Light brown, grey, and white floors contribute to a light, airy feel that many people love. These light-toned floors can often be strikingly contrasted with darker trim, window fixtures, celling planks, etc.Dogs and hardwood floors get along great!

Consider using high-quality engineered hardwood floors. If you like to leave the windows open to feel the breeze and smell the sea air, but you also like to close them up sometimes and cool off with the AC, well-manufactured engineered flooring is a practical choice because it is less suseptible to cupping and gapping due to moisture fluctuations than solid plank flooring is.

Work with a hardwood floor company experienced with beach house flooring. From providing advice about design possibilities and performance considerations to ensuring the wood is correctly acclimated to the home’s environment before installation, the right hardwood flooring company can make all the difference.

Please stop by our showroom or give us a call if you’d like to discuss the beach house look for your home.

 

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Tags: hardwood floors & interior design, special series: Getting Just the Look You Want, custom hardwood flooring, hardwood flooring trends, remodeling

The woman behind our success

Posted on Sat, Aug 15, 2015 @ 10:08 AM

Family_image_for_blog

Throughout 2015 we’ve been celebrating the 50th anniversary of Ralph’s Hardwoods Floors, which my father, Ralph Lorenz, started in a garage behind his house in Black Creek.

To mark this anniversary, we’ve talked a lot about Dad, who unfortunately passed away last year and isn’t with us to enjoy this milestone. As I’ve said before, Ralph’s was his “baby” and we wouldn’t be celebrating anything if it wasn’t for him.

But the same can be said for my mother, Roberta. Without her, Ralph’s would have never grown from Dad’s one-man shop into the leading hardwood floor company in northeast Wisconsin, with a sprawling showroom and more than 35 employees.

Mom was relatively “behind the scenes,” but she and Dad were partners in everything, and they jointly made the decision to start Ralph’s.  So she was essentially a co-founder of the company.

She‘s also been the glue that’s held the company together.

It started at home. I was born in 1965, the same year Dad left his job at a hardwood flooring company in Appleton to start Ralph’s. Mom already had my sister (then 6) to look after while Dad worked, and now she had me. That was no easy job!

But Mom was also needed in the business. As Dad took on more work, she handled the bookkeeping and invoicing. And when Dad needed an assistant for the actual hardwood floor work, Mom was glad to help. As Dad drove them to jobsites, she used to carry her typewriter along so she could work on the invoices in the car.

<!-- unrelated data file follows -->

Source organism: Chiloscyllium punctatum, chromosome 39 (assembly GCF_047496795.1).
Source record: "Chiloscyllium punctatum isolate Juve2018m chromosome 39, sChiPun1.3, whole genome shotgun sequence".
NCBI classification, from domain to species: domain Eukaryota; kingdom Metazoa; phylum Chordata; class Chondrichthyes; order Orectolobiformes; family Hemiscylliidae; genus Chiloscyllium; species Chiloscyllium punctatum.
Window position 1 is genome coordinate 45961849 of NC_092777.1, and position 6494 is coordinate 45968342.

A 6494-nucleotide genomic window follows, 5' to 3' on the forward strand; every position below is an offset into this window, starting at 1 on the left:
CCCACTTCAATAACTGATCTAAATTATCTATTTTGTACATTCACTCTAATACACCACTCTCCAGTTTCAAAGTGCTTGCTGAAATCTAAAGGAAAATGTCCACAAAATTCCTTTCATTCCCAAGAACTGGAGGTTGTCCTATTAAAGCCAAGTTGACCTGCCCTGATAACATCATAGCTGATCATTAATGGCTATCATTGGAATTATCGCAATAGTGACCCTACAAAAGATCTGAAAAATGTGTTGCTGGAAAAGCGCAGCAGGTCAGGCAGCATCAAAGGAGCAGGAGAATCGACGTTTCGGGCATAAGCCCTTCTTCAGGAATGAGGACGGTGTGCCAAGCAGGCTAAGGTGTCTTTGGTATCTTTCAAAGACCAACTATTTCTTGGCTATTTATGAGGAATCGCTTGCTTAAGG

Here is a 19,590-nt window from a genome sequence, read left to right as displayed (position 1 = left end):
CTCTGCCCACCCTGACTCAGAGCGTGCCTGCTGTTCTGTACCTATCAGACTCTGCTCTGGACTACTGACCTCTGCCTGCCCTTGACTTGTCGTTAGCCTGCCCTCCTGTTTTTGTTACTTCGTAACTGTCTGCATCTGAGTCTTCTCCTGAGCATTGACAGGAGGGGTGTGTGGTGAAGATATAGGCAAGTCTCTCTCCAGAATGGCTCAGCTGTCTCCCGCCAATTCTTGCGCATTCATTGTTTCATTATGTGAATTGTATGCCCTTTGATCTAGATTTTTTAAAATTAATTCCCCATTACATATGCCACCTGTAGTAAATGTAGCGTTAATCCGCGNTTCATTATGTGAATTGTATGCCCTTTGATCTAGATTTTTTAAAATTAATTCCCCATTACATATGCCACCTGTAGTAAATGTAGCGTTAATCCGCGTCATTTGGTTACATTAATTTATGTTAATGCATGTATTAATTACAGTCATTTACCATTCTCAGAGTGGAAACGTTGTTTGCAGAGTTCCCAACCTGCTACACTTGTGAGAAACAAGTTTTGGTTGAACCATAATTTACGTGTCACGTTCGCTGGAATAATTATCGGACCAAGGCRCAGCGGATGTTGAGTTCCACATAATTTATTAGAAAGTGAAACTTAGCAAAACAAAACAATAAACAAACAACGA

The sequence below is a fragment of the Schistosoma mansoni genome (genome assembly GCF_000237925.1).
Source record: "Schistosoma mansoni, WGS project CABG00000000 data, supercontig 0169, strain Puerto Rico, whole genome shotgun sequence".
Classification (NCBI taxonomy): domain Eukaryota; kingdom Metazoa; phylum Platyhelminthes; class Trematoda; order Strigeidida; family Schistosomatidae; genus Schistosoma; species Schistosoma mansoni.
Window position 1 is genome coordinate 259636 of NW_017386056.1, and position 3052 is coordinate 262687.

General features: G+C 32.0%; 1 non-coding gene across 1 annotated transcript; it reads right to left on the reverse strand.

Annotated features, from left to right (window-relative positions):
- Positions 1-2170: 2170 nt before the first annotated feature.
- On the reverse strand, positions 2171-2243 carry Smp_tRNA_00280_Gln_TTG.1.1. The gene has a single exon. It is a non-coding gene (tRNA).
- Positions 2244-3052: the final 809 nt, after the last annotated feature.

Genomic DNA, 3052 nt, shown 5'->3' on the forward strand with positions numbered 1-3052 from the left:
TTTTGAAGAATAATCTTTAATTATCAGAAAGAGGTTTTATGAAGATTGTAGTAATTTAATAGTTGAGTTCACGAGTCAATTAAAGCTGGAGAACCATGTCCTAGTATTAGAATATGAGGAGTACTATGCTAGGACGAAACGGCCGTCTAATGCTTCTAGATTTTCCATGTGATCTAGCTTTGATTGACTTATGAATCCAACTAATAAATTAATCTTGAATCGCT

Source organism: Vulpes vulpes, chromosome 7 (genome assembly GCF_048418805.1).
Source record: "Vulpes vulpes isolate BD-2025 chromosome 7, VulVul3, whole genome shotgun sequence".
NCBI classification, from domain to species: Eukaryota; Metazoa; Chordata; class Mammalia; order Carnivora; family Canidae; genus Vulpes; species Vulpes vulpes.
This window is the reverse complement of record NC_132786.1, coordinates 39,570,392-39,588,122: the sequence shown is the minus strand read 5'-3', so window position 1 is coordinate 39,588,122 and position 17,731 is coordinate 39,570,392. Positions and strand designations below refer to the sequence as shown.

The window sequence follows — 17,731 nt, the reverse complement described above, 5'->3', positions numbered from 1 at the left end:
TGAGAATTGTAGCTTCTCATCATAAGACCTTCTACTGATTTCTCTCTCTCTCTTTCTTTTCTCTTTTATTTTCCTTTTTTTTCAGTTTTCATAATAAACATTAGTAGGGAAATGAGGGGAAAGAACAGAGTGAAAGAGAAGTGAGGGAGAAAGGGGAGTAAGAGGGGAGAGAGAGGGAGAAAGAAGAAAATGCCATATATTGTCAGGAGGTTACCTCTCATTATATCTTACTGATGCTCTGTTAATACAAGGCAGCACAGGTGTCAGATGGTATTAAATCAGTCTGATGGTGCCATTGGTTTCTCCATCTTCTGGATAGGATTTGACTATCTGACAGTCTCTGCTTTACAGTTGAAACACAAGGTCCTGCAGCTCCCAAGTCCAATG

I can still picture her diligently finishing floors. She was such a good helper that when Dad eventually hired someone else to do what she was doing, he was constantly grumbling that he needed Mom back. She always enjoyed doing the work, and she liked going from house to house and seeing what was being built and how beautiful the floors could be.

However, Mom’s contributions can’t be measured only by the paperwork she’s done or the finishing jobs she’s helped complete.  I’ve heard her described by colleagues at Ralph’s as a “saint,” and I wholeheartedly agree. Her positive demeanor and willingness to help out however she can are contagious, and over the years, her attitude has spread throughout the company.

And when things get difficult, that’s when she’s at her best. During the 1970s, a bleak time for hardwood flooring companies, Mom was a rock. Her persistence helped keep the company on course through those years. Likewise, when I took over in 1992, she was always there for me if I needed advice or encouragement with challenges I faced—and she still is.

I’ve also got to give Mom a lot of credit for “managing” Dad, who had a creative energy that sometimes needed to be focused in the right direction. I think one of the reasons she liked working in the business was so she could keep an eye on him!

Mom and Dad were married for 58 years, and I know she misses him, as we all do. I’m very sorry Dad isn’t here to celebrate this milestone year with us, but I’m so happy that Mom is.

Ralph’s is her “baby”, too, and she has every reason to be proud of its success. It wouldn’t have happened without her.­

 

Ralph's 50th Anniversary Flooring Specials

 

Tags: about Ralph's

The Basic Characteristics of Hardwood Flooring: Sand-on-Site vs. Prefinished

Posted on Thu, Aug 13, 2015 @ 16:08 PM

When you have hardwood flooring installed, you’re faced with an essential question about how it will be finished—will you have it sanded and finished on site or will you buy prefinished hardwood flooring? Each option has its advantages, as you can see in the following chart. Ultimately, the decision will depend on your needs and tastes.

comparison chart of sand-on-site vs. prefinished hardwood flooring

Sand-on-Site: Anything Is Possible

Sand-on-site installation allows for complete customization—a powerful attraction to many homeowners. There are no limits to the imagination.

With sand-on-site, you will need to vacate your home during the sanding/finishing days, but we can schedule installations around your schedule, when you’re already not planning on being there. And we use a state-of-the-art dust containment system that vacuums about 98% of the dust completely out of the home, so it won’t be a mess as you’re enjoying your new hardwood floors.

Prefinished: Quality Matters

The most obvious advantage of prefinished hardwood floors is convenience. Because they’re finished at the factory, they are simply installed with no sanding required. There is no cure time, and you are able to stay in your home and walk on these floors as soon as they are installed.